Bayesian analysis of compositional data

Date of Completion

January 1997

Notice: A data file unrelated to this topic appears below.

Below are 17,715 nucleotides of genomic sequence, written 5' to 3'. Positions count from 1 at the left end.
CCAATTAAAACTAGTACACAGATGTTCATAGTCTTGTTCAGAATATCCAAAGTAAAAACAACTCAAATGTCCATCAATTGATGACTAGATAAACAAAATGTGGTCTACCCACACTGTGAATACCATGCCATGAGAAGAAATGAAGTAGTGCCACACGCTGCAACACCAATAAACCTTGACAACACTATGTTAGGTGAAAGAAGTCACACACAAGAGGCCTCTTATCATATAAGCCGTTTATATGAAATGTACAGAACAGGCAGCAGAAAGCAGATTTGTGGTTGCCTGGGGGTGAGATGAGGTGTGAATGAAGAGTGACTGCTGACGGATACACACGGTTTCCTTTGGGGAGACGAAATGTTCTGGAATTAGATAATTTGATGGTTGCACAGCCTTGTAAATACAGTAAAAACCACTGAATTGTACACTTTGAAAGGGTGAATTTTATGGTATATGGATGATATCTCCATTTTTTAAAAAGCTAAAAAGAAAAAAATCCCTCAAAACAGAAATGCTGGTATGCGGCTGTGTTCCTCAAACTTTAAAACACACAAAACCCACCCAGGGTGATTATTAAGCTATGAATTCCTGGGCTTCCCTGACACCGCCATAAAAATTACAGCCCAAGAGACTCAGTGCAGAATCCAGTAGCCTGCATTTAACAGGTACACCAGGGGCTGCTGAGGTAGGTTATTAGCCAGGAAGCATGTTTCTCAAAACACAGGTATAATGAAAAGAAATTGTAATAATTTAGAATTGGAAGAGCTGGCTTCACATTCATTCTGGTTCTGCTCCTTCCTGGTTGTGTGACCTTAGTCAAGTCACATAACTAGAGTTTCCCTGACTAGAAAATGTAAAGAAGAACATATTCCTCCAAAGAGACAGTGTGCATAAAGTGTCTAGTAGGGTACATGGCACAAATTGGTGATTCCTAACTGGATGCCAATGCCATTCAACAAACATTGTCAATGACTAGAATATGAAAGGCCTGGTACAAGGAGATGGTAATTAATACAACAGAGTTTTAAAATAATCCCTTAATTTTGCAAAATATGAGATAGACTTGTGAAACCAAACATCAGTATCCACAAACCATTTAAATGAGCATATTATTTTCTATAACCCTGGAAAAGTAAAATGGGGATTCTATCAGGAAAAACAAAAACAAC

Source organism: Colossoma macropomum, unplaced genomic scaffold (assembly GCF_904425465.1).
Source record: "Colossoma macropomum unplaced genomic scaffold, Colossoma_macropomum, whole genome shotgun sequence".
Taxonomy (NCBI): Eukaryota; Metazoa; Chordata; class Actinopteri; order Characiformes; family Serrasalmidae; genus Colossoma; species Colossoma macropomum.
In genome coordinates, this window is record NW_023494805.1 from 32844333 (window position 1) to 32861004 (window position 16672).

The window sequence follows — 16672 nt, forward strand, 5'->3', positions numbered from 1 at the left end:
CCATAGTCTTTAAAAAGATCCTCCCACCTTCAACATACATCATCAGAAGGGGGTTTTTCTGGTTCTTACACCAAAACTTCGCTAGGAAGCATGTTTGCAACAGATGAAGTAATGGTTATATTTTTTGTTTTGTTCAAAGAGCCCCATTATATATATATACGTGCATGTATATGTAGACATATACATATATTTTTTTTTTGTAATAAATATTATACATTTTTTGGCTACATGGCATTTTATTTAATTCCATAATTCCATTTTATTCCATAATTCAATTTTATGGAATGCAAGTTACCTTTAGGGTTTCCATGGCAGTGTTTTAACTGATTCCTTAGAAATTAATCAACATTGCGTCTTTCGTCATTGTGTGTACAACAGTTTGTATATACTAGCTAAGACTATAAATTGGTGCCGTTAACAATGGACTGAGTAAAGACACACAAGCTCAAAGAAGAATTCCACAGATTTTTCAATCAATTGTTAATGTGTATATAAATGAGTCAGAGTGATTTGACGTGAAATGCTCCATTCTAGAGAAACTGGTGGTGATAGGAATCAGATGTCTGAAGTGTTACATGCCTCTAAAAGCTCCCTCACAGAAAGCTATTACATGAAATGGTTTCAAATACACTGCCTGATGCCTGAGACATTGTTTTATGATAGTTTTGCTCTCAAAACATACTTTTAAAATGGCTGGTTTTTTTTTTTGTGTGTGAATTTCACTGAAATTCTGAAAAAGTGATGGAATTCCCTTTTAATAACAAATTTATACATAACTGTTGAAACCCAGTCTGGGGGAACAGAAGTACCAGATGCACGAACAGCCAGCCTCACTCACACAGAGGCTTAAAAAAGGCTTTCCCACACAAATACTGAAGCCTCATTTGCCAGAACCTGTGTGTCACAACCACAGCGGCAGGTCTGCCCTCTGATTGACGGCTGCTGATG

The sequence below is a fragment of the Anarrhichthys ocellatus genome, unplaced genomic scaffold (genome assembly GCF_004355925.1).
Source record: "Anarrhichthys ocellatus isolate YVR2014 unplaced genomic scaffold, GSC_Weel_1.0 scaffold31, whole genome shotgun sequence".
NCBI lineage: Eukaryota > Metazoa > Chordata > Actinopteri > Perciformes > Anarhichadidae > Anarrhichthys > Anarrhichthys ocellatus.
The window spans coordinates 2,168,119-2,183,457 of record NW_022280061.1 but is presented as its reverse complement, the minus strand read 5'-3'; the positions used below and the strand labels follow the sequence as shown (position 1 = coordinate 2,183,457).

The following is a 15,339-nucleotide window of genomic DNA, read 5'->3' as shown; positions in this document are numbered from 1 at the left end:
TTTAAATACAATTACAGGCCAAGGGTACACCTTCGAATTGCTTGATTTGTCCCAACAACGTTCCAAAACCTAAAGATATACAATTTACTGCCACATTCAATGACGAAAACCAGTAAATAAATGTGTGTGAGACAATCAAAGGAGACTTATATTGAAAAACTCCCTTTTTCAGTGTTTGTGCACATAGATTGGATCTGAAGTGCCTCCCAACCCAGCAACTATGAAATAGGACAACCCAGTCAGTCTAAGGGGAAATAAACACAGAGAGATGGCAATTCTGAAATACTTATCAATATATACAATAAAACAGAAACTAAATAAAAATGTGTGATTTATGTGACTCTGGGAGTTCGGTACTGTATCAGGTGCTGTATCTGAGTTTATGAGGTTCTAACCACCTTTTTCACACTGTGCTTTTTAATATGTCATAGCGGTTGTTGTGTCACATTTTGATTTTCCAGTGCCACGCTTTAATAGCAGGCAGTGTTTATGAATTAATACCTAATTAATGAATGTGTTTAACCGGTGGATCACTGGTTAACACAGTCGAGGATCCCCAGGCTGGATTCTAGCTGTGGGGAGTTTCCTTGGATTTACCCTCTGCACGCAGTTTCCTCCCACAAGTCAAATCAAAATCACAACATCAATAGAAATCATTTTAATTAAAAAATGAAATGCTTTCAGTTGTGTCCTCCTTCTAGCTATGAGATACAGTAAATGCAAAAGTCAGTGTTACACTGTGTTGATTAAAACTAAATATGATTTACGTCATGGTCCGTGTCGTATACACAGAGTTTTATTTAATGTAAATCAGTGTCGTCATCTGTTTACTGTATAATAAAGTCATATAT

Compositional data are constrained vectors of multivariate observations whose elements are referred to as components. Such vectors often result when raw data are normalized or when data is obtained as proportions of a certain heterogeneous quantity. These conditions are fairly common in geology, economics and biology. Compositional data are subject to two restrictions; non-negativity and unit sum constraint on its components. The sample space is therefore a simplex subset of real space, whose dimension is a function of number of components.^ Usual multivariate procedures are seldom adequate and appropriate modeling techniques were slow to emerge because these data do not entertain known concepts of independence and the simplex also lacks a rich class of parametric distributions. In the past, Dirichlet distributions were involved in parametric modeling of compositional data although Dirichlet class is inherently unsuitable for describing such data. More recently Aitchison (1982) proposed a statistically feasible methodology in frequentist paradigm using logistic normal distributions.^ Aitchison's idea primarily relies on the fact that an additive logratio transformation produces data that can be modeled under assumption of normality (equivalently, compositions are logistic normal). Clearly this may not always be valid. Further, a caveat in connection with Aitchison's approach is that there is no satisfactory technique to verify logistic normality. As possible answers, marginal tests have been adopted but these tests may uncover the partial truth only.^ In an attempt to provide a general methodology that is more tolerant of data behavior, Box-Cox transformations are studied here in a Bayesian paradigm. Rayens and Srinivasan (1991) have examined this in a classical setup with certain strong assumptions on the transformed data to enable theory. Here, a general Bayesian methodology to this problem is presented and simulation based methods are adopted to weed out most appropriate choice of parameters. Dynamic modeling for correlated compositional data is also investigated under Box-Cox transformation and compared to regression models with vector autoregressive moving average errors. Finally, semiparametric Bayesian modeling under generalized Liouville distribution is presented as a viable alternative to model compositional data within the simplex. To summarize, existing methods for analysis of compositional data have been extended significantly. ^